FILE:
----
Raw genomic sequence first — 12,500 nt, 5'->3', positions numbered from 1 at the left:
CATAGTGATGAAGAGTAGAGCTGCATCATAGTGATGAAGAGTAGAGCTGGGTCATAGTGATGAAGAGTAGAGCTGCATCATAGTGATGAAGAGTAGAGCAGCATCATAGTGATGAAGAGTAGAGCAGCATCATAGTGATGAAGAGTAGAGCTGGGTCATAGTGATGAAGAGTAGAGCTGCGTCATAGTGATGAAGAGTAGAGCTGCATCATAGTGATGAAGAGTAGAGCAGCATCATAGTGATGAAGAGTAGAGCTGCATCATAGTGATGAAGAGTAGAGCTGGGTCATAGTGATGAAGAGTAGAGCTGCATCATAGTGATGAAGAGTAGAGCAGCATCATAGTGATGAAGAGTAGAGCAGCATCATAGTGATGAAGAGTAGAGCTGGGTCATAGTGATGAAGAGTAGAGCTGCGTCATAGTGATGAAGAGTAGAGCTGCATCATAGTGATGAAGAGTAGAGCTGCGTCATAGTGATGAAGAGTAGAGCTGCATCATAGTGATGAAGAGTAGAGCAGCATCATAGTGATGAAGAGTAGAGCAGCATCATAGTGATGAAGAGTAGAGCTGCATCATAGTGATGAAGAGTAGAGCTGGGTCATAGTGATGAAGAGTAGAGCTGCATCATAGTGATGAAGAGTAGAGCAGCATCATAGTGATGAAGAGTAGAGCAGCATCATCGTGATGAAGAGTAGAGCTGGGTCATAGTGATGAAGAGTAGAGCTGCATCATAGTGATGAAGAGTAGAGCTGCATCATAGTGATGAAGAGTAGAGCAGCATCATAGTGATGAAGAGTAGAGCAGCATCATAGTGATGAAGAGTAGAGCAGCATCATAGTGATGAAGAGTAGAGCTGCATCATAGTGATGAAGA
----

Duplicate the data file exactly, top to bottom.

Raw genomic sequence first — 12,500 nt, 5'->3', positions numbered from 1 at the left:
CATAGTGATGAAGAGTAGAGCTGCATCATAGTGATGAAGAGTAGAGCTGGGTCATAGTGATGAAGAGTAGAGCTGCATCATAGTGATGAAGAGTAGAGCAGCATCATAGTGATGAAGAGTAGAGCAGCATCATAGTGATGAAGAGTAGAGCTGGGTCATAGTGATGAAGAGTAGAGCTGCGTCATAGTGATGAAGAGTAGAGCTGCATCATAGTGATGAAGAGTAGAGCAGCATCATAGTGATGAAGAGTAGAGCTGCATCATAGTGATGAAGAGTAGAGCTGGGTCATAGTGATGAAGAGTAGAGCTGCATCATAGTGATGAAGAGTAGAGCAGCATCATAGTGATGAAGAGTAGAGCAGCATCATAGTGATGAAGAGTAGAGCTGGGTCATAGTGATGAAGAGTAGAGCTGCGTCATAGTGATGAAGAGTAGAGCTGCATCATAGTGATGAAGAGTAGAGCTGCGTCATAGTGATGAAGAGTAGAGCTGCATCATAGTGATGAAGAGTAGAGCAGCATCATAGTGATGAAGAGTAGAGCAGCATCATAGTGATGAAGAGTAGAGCTGCATCATAGTGATGAAGAGTAGAGCTGGGTCATAGTGATGAAGAGTAGAGCTGCATCATAGTGATGAAGAGTAGAGCAGCATCATAGTGATGAAGAGTAGAGCAGCATCATCGTGATGAAGAGTAGAGCTGGGTCATAGTGATGAAGAGTAGAGCTGCATCATAGTGATGAAGAGTAGAGCTGCATCATAGTGATGAAGAGTAGAGCAGCATCATAGTGATGAAGAGTAGAGCAGCATCATAGTGATGAAGAGTAGAGCAGCATCATAGTGATGAAGAGTAGAGCTGCATCATAGTGATGAAGA